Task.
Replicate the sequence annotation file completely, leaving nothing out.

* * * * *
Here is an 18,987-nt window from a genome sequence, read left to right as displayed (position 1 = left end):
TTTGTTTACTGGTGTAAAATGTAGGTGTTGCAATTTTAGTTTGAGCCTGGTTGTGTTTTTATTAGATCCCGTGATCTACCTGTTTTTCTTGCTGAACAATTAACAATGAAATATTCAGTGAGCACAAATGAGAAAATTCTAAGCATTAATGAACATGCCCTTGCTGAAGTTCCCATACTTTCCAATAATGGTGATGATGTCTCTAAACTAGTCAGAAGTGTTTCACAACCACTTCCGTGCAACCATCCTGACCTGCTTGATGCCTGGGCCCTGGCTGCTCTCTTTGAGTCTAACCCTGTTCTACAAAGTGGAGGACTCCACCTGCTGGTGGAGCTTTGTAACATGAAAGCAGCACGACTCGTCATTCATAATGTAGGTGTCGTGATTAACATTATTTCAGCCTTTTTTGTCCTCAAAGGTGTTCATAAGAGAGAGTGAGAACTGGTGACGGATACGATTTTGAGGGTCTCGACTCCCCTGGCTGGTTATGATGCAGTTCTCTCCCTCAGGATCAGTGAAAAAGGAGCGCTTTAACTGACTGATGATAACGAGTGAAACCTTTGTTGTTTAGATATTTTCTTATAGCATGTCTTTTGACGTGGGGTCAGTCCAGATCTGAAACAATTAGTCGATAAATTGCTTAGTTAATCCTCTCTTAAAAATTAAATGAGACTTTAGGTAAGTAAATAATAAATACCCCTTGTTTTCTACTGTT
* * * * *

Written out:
Here is an 18,987-nt window from a genome sequence, read left to right as displayed (position 1 = left end):
TTTGTTTACTGGTGTAAAATGTAGGTGTTGCAATTTTAGTTTGAGCCTGGTTGTGTTTTTATTAGATCCCGTGATCTACCTGTTTTTCTTGCTGAACAATTAACAATGAAATATTCAGTGAGCACAAATGAGAAAATTCTAAGCATTAATGAACATGCCCTTGCTGAAGTTCCCATACTTTCCAATAATGGTGATGATGTCTCTAAACTAGTCAGAAGTGTTTCACAACCACTTCCGTGCAACCATCCTGACCTGCTTGATGCCTGGGCCCTGGCTGCTCTCTTTGAGTCTAACCCTGTTCTACAAAGTGGAGGACTCCACCTGCTGGTGGAGCTTTGTAACATGAAAGCAGCACGACTCGTCATTCATAATGTAGGTGTCGTGATTAACATTATTTCAGCCTTTTTTGTCCTCAAAGGTGTTCATAAGAGAGAGTGAGAACTGGTGACGGATACGATTTTGAGGGTCTCGACTCCCCTGGCTGGTTATGATGCAGTTCTCTCCCTCAGGATCAGTGAAAAAGGAGCGCTTTAACTGACTGATGATAACGAGTGAAACCTTTGTTGTTTAGATATTTTCTTATAGCATGTCTTTTGACGTGGGGTCAGTCCAGATCTGAAACAATTAGTCGATAAATTGCTTAGTTAATCCTCTCTTAAAAATTAAATGAGACTTTAGGTAAGTAAATAATAAATACCCCTTGTTTTCTACTGTT